Advertising, Auctions, Cast Iron, Mechanical Toys, Pressed Steel, Tin Toys — October 1, 2010 at 8:04 pm

Morphy’s Oct. 15-16 Premier Auction

The sale is anchored by a 50-year doll collection, Jerry and Millie Maltz’s advertising clocks, and the Michael O’Hearn toy collection part II

DENVER, Pa. – The selection just keeps getting better in Dan Morphy’s Premier auctions, the next of which is slated for Oct. 15-16 and will feature the extraordinary Cristol/Glickman family’s doll collection, the advertising clocks of longtime collectors Jerry and Millie Maltz, and part II of the Michael O’Hearn antique and vintage toy collection. The 1,850-lot auction will appeal to those who seek “fresh-to-market antiques with deep provenance,” said Morphy’s founder and CEO, Dan Morphy.

The opening session will feature an extensive lineup of toys, much of which is from the revered collection of retired California architect and Victorian home preservationist Michael O’Hearn. The grouping includes more than 100 Japanese windup toys, 400+ Japanese car lots, 75+ character toy lots and more than 75 examples of pressed steel.

Among the toy highlights are a lithographed-tin friction Ford Sunliner with original box, estimate $4,000-$6,000; and many other 1950s-’60s Japanese versions of Oldsmobiles, Plymouths, Buicks and other brands in near-mint condition with original boxes.

The wide-ranging O’Hearn collection also includes a number of desirable space toys, such as a battery-operated tin litho Space Station, $1,500-$2,500; a boxed Moon Patrol Space Division No. 3 car, $1,800-$3,000; and a Bandai Space Patrol Super Cycle, $3,000-$6,000. A boxed Superman Krypto Ray Gun in near-mint condition could zap a winning bid of $1,400-$2,200.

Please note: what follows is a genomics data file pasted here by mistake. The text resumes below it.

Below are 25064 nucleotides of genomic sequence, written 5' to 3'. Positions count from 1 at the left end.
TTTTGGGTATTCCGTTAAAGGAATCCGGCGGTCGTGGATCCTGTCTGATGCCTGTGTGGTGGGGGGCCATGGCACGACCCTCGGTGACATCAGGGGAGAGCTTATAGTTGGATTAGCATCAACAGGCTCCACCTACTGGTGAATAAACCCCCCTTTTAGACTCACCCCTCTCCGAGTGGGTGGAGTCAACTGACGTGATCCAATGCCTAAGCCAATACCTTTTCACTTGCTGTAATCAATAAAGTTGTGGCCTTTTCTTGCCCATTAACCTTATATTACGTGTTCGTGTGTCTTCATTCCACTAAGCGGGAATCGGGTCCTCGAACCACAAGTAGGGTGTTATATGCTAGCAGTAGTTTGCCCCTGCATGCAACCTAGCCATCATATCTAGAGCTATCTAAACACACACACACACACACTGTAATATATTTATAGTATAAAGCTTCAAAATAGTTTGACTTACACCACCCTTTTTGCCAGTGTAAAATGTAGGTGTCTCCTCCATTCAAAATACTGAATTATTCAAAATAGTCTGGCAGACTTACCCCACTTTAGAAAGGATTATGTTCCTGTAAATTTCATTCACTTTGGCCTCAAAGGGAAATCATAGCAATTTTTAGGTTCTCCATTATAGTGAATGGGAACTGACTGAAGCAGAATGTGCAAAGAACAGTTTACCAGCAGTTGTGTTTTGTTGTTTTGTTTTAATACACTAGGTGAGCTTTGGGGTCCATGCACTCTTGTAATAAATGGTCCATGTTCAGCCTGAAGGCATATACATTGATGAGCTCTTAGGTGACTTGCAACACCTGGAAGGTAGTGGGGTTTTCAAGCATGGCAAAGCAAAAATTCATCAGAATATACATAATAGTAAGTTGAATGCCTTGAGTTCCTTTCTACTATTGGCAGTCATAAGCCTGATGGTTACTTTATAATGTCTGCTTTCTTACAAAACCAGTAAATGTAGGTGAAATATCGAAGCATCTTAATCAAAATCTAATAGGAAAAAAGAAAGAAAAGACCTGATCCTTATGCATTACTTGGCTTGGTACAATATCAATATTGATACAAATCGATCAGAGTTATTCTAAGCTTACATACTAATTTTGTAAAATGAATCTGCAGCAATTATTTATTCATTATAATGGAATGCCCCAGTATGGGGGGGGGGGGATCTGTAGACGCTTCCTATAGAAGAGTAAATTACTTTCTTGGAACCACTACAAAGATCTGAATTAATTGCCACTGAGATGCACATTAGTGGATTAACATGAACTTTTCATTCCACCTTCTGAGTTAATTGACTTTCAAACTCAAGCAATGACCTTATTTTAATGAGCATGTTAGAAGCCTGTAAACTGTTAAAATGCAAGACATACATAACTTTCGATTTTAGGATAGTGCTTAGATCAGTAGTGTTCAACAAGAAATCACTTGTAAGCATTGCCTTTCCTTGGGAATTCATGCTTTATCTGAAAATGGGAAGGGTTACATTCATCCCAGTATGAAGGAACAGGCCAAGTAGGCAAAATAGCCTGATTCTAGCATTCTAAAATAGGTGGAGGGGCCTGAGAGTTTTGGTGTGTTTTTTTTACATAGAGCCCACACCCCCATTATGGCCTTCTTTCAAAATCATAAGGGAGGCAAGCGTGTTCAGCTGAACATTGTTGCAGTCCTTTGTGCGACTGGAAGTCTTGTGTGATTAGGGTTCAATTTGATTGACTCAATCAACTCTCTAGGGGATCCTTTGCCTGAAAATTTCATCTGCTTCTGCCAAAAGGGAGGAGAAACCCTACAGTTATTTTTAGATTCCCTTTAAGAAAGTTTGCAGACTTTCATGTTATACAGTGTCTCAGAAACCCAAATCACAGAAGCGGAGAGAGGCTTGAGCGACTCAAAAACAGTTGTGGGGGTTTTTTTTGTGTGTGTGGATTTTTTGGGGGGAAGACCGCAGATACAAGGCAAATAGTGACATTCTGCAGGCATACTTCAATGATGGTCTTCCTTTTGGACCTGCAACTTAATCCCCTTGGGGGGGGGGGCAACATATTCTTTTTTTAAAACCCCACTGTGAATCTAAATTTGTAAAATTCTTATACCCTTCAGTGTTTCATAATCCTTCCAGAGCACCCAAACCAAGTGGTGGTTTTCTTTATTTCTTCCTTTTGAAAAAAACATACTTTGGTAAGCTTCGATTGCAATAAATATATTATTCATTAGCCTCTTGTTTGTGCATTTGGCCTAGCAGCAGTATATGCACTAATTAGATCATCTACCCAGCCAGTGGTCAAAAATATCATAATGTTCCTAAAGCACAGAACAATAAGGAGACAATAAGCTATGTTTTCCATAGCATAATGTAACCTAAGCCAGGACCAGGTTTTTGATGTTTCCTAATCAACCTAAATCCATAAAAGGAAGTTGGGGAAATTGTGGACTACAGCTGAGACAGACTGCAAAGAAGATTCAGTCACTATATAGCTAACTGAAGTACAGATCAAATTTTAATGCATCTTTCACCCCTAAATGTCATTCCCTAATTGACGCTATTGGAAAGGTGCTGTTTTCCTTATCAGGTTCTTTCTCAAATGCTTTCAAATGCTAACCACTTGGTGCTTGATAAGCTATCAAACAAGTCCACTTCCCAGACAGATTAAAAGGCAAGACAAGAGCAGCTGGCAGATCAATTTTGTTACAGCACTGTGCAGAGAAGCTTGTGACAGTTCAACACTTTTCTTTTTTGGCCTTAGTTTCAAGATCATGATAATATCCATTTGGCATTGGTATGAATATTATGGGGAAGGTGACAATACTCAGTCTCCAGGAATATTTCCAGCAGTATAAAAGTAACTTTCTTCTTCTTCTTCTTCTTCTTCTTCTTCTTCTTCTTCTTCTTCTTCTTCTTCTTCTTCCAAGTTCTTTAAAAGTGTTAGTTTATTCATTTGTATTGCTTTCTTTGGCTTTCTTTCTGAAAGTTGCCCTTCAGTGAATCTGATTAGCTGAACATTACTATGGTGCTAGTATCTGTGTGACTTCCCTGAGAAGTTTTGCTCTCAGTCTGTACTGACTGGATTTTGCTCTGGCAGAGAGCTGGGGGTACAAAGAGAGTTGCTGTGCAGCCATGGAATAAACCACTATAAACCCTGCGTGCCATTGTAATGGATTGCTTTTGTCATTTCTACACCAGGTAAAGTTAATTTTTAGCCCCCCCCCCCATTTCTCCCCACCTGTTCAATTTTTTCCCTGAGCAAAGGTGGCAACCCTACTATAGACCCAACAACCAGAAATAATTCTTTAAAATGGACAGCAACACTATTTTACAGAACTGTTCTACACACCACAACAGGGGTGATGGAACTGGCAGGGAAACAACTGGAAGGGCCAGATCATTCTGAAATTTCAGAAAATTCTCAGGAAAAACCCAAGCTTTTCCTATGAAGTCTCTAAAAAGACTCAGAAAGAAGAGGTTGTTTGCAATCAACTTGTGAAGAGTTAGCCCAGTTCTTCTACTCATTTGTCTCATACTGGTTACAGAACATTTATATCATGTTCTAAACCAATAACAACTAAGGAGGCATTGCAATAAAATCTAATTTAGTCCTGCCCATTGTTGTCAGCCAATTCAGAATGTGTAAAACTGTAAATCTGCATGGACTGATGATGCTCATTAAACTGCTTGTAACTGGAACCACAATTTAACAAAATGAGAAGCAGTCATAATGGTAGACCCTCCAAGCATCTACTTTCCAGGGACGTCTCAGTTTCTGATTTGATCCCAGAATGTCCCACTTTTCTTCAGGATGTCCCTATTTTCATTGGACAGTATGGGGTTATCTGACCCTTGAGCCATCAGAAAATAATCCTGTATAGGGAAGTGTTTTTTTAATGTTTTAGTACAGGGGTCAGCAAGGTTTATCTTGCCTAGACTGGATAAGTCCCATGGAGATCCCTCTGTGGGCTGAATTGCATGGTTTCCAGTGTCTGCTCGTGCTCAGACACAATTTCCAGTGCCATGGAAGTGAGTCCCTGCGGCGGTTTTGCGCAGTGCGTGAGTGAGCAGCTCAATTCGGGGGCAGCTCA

Within the comic character toy category, bidders will fi nd a rare boxed Schoenhut Barney and Spark Plug figure in unplayed-with condition, $2,000-$3,000; and a windup Howdy Band, near mint with its original box, $2,000-$3,000.

The fleet of pressed-steel vehicles includes all the big names, including Buddy ‘L,’ Wyandotte, Keystone and Steelcraft. A pressed-steel Lincoln made by Turner is estimated at $2,000-$4,000, while an example of the always-popular Buddy ‘L’ Transportation Bus is expected to cruise to a winning bid of $2,500-$3,500.

The Cristol/Glickman Collection – Immaculate dolls bought by mail order that launched a Chicago family’s long-held collection

Every collection begins in its own way, but it’s not often that one hears of a major collection that originated via mail order. Yet that is exactly how the late Martha Cristol began her half-century odyssey as a doll collector, says Martha’s daughter, Merle Cristol Glickman, who witnessed from an early age her mother’s astute and pennywise buying methods.

“We were not a wealthy family. My father was a mailman in Chicago, and my mother worked part time in a doctor’s office,” Merle recalled. “She would put away a little money each payday to buy dolls, which were not the enormously popular collectible then that they are now. We would receive mailers from doll retailers like Kimport, who sold foreign dolls all over America, including antique dolls for as much as $250 – a high price back then. Kimport was famous for selling imported dolls to people who were not travelers.”

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